Wednesday 24 June 2015

Examples of Good RPG Writing

In a comment on the previous post, Zak made the fair observation that it's probably more useful to point at good examples of RPG writing to follow, than to simply suggest that people ought to try harder at being better.

So let's cite some examples.

From Cyberpunk 2020:

By now, some of you creative types are thinking "Hey, why not just crash into Internet's mainframe and delete my bill each month?" And we'd be disappointed if you didn't think it... But let's put it this way. You know how tough Arasaka's Tokyo Main is? Well, Arasaka still pays its monthly bill to Internet.
This, from a sidebar on a page about paying to use the Internet, is good RPG writing because it manages to communicate so efficiently what a game of Cyberpunk 2020 is all about. First, the game rewards creativity on the part of the players. Second, it assumes player agency: if players want to hack into Internet to delete their bills, they can do this, and the referee can and should facilitate it. Third, there are going to be consequences. Cyberpunk 2020 takes the grown-up attitude that along with agency comes risk as well as reward. Forget the archaic language and ideas (the real "Internet" is the opposite of a monopolistic corporation; internet bills will presumably be trivially expensive in the real 2020), and love or hate Mike Pondsmith's writing (I love it, personally), it's a great way to build an implied setting and implied style of play.

From Basic D&D (Mentzer):

You will play the roles of all the monsters, townspeople, and other creatures encountered. The best Dungeon Masters are able to play several  roles at once - such as when the characters meet another party of adventurers, all played by the DM!  
However, your  creatures are not as detailed as the PCs, and are easier to play. Their actions are often determined by dice rolls. One rule applies to all the creatures, even though there are many different types: Imagine how the creature feels.  
The actions of a creature are often determined by its Alignment or Intelligence. For example, an animal is not very smart, and will act  very  simply - hungry  and hostile, neutral and unconcerned, or friendly. More intelligent creatures may be thinking of many different things;  food, treasure, home and friends, and so forth.  
When an encounter seems likely, think about how the creatures feel, and how they might act. When the encounter begins, you will often roll dice to find the actual reactions of the creatures. The results should be adjusted for the creatures’ intelligence, habits, and other details.  
Imagine how your creatures will react to these dangerous, greedy characters stomping around the caves! The monsters will try to survive and be happy in their own ways, and will often fight to defend their homes and treasures. 

This is on more-or-less the first page of the DM's book from the Mentzer Red Box. I think it's interesting, not to mention refreshing, that pretty much the first bit of DMing advice the 10- or 11-year old target audience would encounter. It's basically saying, use your brain. Be thoughtful. The DM's job is to make the game world a living one: it's not just to set up a dungeon with stuff in it to kill, but to set up a world full of things which behave in a deep, believable, internally consistent way. And consider the tone Mentzer uses. He knows he's writing for children and adolescents, so he writes in a very clear and breezy fashion, but nor does he talk down to the reader. He respects them enough to say: be clever.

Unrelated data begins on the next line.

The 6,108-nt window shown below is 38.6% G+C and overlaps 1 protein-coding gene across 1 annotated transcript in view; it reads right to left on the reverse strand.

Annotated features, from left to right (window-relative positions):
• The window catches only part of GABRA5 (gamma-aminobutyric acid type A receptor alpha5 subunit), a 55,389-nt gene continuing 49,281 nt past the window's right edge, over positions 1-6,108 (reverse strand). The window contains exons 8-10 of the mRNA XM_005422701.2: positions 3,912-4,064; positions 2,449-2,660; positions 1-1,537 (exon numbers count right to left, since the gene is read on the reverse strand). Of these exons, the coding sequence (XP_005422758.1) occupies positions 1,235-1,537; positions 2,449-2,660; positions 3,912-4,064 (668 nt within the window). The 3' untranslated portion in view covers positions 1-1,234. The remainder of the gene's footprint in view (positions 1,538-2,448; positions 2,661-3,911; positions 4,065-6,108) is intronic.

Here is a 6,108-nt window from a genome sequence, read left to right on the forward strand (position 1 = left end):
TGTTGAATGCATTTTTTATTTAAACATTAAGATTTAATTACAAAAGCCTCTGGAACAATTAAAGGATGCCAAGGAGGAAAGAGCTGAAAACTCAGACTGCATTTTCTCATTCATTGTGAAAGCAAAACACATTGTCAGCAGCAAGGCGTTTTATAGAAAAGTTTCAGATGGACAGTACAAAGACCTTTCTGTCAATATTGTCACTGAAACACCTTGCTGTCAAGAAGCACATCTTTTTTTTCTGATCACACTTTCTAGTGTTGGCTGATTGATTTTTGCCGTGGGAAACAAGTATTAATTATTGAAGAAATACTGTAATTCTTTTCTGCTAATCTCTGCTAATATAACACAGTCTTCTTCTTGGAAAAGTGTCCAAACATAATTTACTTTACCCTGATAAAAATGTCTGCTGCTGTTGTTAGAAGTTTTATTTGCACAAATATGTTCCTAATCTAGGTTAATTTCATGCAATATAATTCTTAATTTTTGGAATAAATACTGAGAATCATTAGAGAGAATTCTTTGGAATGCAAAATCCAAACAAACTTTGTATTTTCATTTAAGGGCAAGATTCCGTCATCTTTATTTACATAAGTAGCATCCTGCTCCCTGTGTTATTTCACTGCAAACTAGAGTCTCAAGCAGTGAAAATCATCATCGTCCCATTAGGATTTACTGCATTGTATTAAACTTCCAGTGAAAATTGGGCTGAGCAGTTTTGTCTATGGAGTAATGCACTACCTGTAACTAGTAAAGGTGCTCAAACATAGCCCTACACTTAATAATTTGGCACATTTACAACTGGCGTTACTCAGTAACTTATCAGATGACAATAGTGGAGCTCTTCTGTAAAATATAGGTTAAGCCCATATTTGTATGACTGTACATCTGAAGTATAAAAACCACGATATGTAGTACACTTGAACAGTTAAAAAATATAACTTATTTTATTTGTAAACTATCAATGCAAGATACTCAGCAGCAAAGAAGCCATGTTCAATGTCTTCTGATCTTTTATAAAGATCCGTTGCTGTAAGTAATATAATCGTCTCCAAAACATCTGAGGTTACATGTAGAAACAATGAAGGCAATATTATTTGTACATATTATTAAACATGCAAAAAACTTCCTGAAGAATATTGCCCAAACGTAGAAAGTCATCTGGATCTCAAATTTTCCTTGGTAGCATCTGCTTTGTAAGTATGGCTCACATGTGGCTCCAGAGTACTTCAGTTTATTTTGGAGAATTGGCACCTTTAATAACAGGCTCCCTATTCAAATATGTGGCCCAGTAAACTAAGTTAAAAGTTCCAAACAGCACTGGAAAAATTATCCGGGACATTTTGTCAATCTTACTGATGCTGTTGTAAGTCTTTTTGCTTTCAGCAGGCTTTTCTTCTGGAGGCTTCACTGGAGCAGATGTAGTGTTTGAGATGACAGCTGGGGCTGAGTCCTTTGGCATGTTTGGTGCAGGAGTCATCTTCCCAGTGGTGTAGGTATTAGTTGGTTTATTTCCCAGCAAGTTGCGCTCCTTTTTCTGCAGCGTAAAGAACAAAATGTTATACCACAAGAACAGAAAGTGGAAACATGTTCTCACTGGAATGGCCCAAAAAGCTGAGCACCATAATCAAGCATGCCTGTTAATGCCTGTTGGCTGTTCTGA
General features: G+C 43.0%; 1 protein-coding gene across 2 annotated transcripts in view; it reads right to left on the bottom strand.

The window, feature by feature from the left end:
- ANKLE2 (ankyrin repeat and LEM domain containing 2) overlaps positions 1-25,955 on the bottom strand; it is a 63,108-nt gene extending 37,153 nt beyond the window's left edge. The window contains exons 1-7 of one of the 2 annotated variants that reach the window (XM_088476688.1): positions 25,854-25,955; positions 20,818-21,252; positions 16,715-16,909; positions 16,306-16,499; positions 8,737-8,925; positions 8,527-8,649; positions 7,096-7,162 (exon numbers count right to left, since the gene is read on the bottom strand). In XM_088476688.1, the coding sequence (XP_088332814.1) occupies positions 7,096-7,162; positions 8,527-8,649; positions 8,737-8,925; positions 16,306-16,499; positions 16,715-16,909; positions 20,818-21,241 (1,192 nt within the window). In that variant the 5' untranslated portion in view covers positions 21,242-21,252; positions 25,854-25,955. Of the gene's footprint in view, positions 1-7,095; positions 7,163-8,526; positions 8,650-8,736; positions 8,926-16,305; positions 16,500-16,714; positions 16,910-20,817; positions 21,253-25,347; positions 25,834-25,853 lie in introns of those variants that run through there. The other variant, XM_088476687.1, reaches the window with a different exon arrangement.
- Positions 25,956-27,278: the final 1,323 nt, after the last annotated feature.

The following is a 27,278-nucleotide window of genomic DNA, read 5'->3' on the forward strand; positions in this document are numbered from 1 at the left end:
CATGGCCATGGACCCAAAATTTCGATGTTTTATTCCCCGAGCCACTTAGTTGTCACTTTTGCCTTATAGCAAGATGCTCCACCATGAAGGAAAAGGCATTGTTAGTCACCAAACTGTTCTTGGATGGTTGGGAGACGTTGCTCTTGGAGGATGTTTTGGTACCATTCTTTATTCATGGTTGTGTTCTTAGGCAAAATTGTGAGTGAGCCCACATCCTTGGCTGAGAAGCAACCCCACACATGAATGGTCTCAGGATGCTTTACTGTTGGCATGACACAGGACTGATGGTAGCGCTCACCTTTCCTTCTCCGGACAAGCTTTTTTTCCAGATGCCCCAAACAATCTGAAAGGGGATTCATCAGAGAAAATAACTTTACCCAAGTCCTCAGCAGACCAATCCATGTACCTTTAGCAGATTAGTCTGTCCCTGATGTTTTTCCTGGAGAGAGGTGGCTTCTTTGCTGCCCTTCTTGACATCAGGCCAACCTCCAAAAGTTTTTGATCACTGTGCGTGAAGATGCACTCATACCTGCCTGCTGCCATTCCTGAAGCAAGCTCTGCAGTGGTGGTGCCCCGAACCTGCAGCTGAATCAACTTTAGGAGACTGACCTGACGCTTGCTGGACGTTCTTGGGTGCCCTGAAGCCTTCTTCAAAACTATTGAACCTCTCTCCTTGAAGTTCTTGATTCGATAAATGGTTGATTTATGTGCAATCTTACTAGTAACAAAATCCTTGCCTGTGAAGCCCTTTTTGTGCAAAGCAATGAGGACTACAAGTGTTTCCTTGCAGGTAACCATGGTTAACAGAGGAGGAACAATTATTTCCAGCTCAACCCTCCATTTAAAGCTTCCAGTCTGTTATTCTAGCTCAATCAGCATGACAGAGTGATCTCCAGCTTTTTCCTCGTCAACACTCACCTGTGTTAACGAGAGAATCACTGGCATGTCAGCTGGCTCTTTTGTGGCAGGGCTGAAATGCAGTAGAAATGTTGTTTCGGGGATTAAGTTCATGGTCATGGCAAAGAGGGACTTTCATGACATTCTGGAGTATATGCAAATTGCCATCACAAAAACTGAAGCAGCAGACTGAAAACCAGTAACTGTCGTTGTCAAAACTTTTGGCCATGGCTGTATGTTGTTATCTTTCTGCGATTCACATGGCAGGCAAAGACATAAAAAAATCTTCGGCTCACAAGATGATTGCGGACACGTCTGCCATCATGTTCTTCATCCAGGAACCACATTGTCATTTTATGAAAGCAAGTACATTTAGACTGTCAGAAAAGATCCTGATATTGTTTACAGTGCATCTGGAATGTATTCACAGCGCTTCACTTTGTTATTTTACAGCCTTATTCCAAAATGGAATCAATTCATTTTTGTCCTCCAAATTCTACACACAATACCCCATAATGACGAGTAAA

From Amber Diceless Roleplaying:

Here is Wujcik showing how it's done: examples, examples, examples. In Amber Diceless he was faced with the difficult task of not only explaining how to run a role playing game but also how to run a diceless one. He was a clever fellow who obviously immediately figured out the way to do this is show, rather than tell. While there are some instructions, you mostly just get illustration after illustration of how to run an Amber game.

And the illustrations are good. There may be a slight artifice in Mick saying "Oh, I get it, Farley can use Pattern to affect things" or "I know, I know, you've got to really move to affect Shadow", but it's a necessary and useful technique to demonstrate to the reader what can be done by an Amberite in the game. And the GM's questions and comments are perfect ("What are you doing?" is a constant refrain in all Wujcik's examples, and that's more or less always the most appropriate question for a GM to ask). I particularly like how this example shows (not tells) how to keep things moving, keep things interesting, keep things alive. He never lets Mick rest on his laurels: there's always a new problem. The world doesn't sit still and wait to react to the actions of the players. It's active. The actors within it have initiative.

What do these examples have in common? Difficult to say, but I suppose at root what I like about all of them is that they treat the reader with respect. Cyberpunk 2020 and Amber Diceless would both reasonably be expected to have an older audience and are written with that in mind: there's a lot that's simply implied and the reader is expected to catch up. Basic D&D spells things out a little bit more but that's because it's written for children, and I think it strikes the perfect note in guiding without any sense of being patronising. 

1 comment:

  1. This was a nice post. The examples were both useful and nostalgia inducing :) I hate patronizing text almost as much as I hate being guilty of writing it. When I, or more often the proofreaders, spot it its embarrassing as it adds nothing and assumes worse. Part of the problem is, for me especially as an untrained writer, is use of beloved products as examples while forgetting their target audience. I am much more forgiving of other OSR authors after trying to be one. That alone is valuable and was worth writing my own to recognize.